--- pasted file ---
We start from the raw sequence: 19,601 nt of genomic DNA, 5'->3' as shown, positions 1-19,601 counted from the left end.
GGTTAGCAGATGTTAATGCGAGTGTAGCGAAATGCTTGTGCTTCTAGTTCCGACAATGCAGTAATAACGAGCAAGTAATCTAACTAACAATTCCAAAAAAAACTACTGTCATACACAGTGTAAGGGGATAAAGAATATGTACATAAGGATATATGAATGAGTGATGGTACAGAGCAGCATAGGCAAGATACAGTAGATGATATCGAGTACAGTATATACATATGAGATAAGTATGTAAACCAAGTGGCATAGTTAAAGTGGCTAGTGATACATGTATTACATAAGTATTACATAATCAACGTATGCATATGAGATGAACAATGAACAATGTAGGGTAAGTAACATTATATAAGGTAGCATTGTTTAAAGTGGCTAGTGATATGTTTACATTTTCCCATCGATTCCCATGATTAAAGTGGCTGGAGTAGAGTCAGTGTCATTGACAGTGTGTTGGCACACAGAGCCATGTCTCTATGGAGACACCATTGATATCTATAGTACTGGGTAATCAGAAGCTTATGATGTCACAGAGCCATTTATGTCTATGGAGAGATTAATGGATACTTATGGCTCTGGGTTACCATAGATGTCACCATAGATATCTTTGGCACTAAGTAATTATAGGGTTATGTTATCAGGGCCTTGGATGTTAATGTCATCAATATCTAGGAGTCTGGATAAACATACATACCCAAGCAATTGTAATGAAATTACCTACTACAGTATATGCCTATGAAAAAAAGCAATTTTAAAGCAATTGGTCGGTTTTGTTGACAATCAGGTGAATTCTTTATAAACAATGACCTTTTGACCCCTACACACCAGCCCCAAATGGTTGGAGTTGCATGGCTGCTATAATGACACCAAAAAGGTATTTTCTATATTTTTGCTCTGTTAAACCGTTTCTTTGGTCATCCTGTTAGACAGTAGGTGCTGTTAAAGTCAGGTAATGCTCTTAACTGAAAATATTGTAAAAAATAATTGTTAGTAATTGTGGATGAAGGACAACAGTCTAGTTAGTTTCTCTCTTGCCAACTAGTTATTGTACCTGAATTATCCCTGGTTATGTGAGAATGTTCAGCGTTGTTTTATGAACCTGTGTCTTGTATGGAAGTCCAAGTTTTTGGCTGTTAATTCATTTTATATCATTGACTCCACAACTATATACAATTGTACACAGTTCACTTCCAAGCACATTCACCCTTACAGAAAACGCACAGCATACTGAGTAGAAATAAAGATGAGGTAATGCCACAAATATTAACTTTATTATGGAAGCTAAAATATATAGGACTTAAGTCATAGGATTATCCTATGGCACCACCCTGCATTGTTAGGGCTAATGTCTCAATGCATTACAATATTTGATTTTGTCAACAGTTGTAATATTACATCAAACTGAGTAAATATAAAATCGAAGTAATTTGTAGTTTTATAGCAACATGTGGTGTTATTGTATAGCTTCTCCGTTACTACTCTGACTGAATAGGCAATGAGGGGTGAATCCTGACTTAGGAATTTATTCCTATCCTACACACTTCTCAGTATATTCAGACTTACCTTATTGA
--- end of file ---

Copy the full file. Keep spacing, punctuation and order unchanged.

We start from the raw sequence: 19,601 nt of genomic DNA, 5'->3' as shown, positions 1-19,601 counted from the left end.
GGTTAGCAGATGTTAATGCGAGTGTAGCGAAATGCTTGTGCTTCTAGTTCCGACAATGCAGTAATAACGAGCAAGTAATCTAACTAACAATTCCAAAAAAAACTACTGTCATACACAGTGTAAGGGGATAAAGAATATGTACATAAGGATATATGAATGAGTGATGGTACAGAGCAGCATAGGCAAGATACAGTAGATGATATCGAGTACAGTATATACATATGAGATAAGTATGTAAACCAAGTGGCATAGTTAAAGTGGCTAGTGATACATGTATTACATAAGTATTACATAATCAACGTATGCATATGAGATGAACAATGAACAATGTAGGGTAAGTAACATTATATAAGGTAGCATTGTTTAAAGTGGCTAGTGATATGTTTACATTTTCCCATCGATTCCCATGATTAAAGTGGCTGGAGTAGAGTCAGTGTCATTGACAGTGTGTTGGCACACAGAGCCATGTCTCTATGGAGACACCATTGATATCTATAGTACTGGGTAATCAGAAGCTTATGATGTCACAGAGCCATTTATGTCTATGGAGAGATTAATGGATACTTATGGCTCTGGGTTACCATAGATGTCACCATAGATATCTTTGGCACTAAGTAATTATAGGGTTATGTTATCAGGGCCTTGGATGTTAATGTCATCAATATCTAGGAGTCTGGATAAACATACATACCCAAGCAATTGTAATGAAATTACCTACTACAGTATATGCCTATGAAAAAAAGCAATTTTAAAGCAATTGGTCGGTTTTGTTGACAATCAGGTGAATTCTTTATAAACAATGACCTTTTGACCCCTACACACCAGCCCCAAATGGTTGGAGTTGCATGGCTGCTATAATGACACCAAAAAGGTATTTTCTATATTTTTGCTCTGTTAAACCGTTTCTTTGGTCATCCTGTTAGACAGTAGGTGCTGTTAAAGTCAGGTAATGCTCTTAACTGAAAATATTGTAAAAAATAATTGTTAGTAATTGTGGATGAAGGACAACAGTCTAGTTAGTTTCTCTCTTGCCAACTAGTTATTGTACCTGAATTATCCCTGGTTATGTGAGAATGTTCAGCGTTGTTTTATGAACCTGTGTCTTGTATGGAAGTCCAAGTTTTTGGCTGTTAATTCATTTTATATCATTGACTCCACAACTATATACAATTGTACACAGTTCACTTCCAAGCACATTCACCCTTACAGAAAACGCACAGCATACTGAGTAGAAATAAAGATGAGGTAATGCCACAAATATTAACTTTATTATGGAAGCTAAAATATATAGGACTTAAGTCATAGGATTATCCTATGGCACCACCCTGCATTGTTAGGGCTAATGTCTCAATGCATTACAATATTTGATTTTGTCAACAGTTGTAATATTACATCAAACTGAGTAAATATAAAATCGAAGTAATTTGTAGTTTTATAGCAACATGTGGTGTTATTGTATAGCTTCTCCGTTACTACTCTGACTGAATAGGCAATGAGGGGTGAATCCTGACTTAGGAATTTATTCCTATCCTACACACTTCTCAGTATATTCAGACTTACCTTATTGA